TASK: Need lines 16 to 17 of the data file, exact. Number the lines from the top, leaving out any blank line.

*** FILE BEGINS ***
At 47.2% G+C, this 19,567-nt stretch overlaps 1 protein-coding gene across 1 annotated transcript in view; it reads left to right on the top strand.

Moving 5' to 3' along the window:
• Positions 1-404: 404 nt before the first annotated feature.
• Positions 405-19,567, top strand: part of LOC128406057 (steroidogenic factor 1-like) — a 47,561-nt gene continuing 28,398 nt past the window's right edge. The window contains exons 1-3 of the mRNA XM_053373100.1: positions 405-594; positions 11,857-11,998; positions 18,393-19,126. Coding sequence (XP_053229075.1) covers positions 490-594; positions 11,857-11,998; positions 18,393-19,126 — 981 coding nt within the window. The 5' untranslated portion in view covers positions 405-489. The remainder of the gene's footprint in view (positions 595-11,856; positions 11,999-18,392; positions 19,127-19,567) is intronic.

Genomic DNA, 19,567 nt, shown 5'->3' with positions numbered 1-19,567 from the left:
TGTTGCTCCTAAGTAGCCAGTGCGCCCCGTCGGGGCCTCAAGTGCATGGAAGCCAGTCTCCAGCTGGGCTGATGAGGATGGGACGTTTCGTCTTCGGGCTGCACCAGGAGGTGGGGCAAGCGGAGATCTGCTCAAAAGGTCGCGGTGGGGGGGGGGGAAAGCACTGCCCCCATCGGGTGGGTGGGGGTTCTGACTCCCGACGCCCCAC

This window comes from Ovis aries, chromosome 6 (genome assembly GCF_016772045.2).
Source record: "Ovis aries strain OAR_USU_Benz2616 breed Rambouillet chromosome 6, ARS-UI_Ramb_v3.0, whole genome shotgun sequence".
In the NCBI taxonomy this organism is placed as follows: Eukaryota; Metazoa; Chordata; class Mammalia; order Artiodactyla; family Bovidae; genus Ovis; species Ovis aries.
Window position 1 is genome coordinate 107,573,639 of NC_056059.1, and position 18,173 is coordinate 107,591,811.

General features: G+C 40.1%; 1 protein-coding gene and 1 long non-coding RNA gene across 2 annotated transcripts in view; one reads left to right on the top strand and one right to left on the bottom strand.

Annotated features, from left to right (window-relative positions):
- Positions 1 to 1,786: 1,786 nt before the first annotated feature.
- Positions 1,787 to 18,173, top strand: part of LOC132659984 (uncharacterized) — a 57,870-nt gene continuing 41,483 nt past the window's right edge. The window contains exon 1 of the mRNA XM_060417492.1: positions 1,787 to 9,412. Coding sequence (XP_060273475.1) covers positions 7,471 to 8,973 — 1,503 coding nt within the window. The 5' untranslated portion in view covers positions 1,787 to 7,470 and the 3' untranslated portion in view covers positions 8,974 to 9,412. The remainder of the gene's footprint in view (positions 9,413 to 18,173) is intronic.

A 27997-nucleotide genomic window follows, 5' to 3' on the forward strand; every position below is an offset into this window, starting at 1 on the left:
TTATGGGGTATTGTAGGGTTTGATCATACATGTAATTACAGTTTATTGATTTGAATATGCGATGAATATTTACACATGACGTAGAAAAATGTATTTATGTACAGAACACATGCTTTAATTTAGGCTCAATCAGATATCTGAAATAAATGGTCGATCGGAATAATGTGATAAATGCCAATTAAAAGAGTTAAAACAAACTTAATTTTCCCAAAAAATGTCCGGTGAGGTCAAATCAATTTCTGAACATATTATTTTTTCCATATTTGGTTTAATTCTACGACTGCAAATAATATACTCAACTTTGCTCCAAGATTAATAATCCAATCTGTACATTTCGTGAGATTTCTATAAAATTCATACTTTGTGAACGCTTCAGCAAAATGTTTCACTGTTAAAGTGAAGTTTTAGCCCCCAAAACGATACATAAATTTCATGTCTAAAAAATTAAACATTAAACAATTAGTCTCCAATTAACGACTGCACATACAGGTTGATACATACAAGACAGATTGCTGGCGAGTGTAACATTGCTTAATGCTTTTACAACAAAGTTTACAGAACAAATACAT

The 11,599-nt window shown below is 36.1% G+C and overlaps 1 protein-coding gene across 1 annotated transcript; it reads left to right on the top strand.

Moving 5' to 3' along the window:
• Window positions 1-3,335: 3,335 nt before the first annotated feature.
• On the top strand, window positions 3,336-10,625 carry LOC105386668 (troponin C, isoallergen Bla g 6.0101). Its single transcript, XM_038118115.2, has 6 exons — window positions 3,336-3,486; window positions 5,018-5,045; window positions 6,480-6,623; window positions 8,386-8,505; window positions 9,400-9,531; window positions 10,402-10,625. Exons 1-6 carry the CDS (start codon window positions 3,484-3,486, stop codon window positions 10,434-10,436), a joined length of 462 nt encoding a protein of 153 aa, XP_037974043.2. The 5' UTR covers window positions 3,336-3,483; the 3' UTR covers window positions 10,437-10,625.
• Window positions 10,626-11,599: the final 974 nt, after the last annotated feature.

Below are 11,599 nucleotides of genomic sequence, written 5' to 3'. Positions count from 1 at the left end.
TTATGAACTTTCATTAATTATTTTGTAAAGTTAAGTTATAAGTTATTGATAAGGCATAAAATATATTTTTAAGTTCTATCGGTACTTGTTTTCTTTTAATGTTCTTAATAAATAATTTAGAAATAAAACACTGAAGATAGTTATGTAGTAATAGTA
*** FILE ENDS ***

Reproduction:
TTATGGGGTATTGTAGGGTTTGATCATACATGTAATTACAGTTTATTGATTTGAATATGCGATGAATATTTACACATGACGTAGAAAAATGTATTTATGTACAGAACACATGCTTTAATTTAGGCTCAATCAGATATCTGAAATAAATGGTCGATCGGAATAATGTGATAAATGCCAATTAAAAGAGTTAAAACAAACTTAATTTTCCCAAAAAATGTCCGGTGAGGTCAAATCAATTTCTGAACATATTATTTTTTCCATATTTGGTTTAATTCTACGACTGCAAATAATATACTCAACTTTGCTCCAAGATTAATAATCCAATCTGTACATTTCGTGAGATTTCTATAAAATTCATACTTTGTGAACGCTTCAGCAAAATGTTTCACTGTTAAAGTGAAGTTTTAGCCCCCAAAACGATACATAAATTTCATGTCTAAAAAATTAAACATTAAACAATTAGTCTCCAATTAACGACTGCACATACAGGTTGATACATACAAGACAGATTGCTGGCGAGTGTAACATTGCTTAATGCTTTTACAACAAAGTTTACAGAACAAATACAT

The 11,599-nt window shown below is 36.1% G+C and overlaps 1 protein-coding gene across 1 annotated transcript; it reads left to right on the top strand.